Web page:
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Posts Tagged ‘gen-n’

Shift to City Living Threatens Auto Industry

Is momentum shifting to mass transit?

by on Jun.28, 2012

More and more young Americans are moving back to cities and skipping the morning commute.

The growth of the U.S. auto industry closely coincided with another dramatic change in the American landscape, the move by tens of millions of Americans from cities to suburbs.

But newly-released U.S. census data show that, for the first time in a century, cities are growing faster than surrounding suburbs.  And that, tied to other demographic and psychographic trends could pose potentially serious challenges to automakers desperately seeking further growth.

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The shift back to urban living is largely being led by the so-called Millennial generation, and research is finding that members of Gen-Y are also far less interested in owning or driving automobiles than those from previous generations who led the tract home migration.

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That’s Gen-N, as in “Neutral.”

Disinterested young consumers a drag on car sales.

by on Jun.26, 2012

Automakers are struggling to find a way to get Millennials out of neutral with concepts like the Chevrolet Code-130R.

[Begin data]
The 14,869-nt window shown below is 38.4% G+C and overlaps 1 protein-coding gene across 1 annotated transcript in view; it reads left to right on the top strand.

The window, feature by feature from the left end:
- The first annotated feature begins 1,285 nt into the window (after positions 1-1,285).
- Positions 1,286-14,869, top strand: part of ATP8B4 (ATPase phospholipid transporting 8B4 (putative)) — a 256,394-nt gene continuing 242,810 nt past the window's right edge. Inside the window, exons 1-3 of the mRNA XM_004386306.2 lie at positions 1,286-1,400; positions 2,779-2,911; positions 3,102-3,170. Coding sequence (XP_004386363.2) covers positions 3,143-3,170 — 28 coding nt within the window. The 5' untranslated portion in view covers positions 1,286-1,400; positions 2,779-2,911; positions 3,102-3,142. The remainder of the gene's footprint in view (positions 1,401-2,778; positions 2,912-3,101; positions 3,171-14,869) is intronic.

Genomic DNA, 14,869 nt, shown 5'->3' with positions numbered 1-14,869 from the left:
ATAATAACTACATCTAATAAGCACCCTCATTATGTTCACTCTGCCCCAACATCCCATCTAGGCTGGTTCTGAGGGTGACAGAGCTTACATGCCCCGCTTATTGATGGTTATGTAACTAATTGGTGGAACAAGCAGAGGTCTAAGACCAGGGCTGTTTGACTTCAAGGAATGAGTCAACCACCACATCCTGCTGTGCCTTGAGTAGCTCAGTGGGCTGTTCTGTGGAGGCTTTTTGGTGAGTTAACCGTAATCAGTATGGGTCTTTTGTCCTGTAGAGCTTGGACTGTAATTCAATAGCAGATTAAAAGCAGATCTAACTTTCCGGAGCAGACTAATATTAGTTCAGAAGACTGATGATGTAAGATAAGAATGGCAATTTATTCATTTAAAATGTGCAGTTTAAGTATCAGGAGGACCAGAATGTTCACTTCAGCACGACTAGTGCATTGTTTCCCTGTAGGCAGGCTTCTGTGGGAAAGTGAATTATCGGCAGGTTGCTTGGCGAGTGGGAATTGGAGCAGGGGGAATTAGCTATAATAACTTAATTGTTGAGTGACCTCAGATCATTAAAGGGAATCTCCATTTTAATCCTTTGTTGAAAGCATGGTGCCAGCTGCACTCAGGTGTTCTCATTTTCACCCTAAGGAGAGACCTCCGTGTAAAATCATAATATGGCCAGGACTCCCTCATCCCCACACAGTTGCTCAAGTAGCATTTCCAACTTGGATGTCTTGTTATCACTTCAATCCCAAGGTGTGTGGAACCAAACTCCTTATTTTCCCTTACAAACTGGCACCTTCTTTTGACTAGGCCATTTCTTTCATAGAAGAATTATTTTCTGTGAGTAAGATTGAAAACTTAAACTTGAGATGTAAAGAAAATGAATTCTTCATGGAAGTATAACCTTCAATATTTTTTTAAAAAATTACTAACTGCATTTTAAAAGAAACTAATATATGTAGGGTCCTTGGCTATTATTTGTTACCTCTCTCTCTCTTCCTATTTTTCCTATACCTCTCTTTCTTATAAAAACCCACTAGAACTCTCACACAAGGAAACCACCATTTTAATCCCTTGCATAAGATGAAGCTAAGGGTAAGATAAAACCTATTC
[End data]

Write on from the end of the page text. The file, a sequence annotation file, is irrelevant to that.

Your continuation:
U.S. auto sales are expected to show modest gains for June when the numbers are tallied up, but while the industry may be one of the few bright spots in an otherwise weak recovery, car sales are still lagging almost 3 million units annually below where they were a decade ago.

And a new study suggests that we won’t be seeing those old peaks anytime soon.  But don’t blame the economy, according to AlixPartners, a financial advisory firm based in Detroit. Blame the folks that the firm’s managing partner John Hoffecker calls “Gen-N.” That’s “N,” as in “Neutral about driving.”

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These are “new drivers who are really not even interested in getting a license,” explained Hoffecker.

AlixPartners’ new study echoes other recent research that finds so-called Millennials are far less committed to owning a car than Gen-Xers or, especially Baby Boomers.  They are, in fact, about six times less likely to get a driver’s license during their teens.  And even when they do they are less likely to purchase a vehicle.

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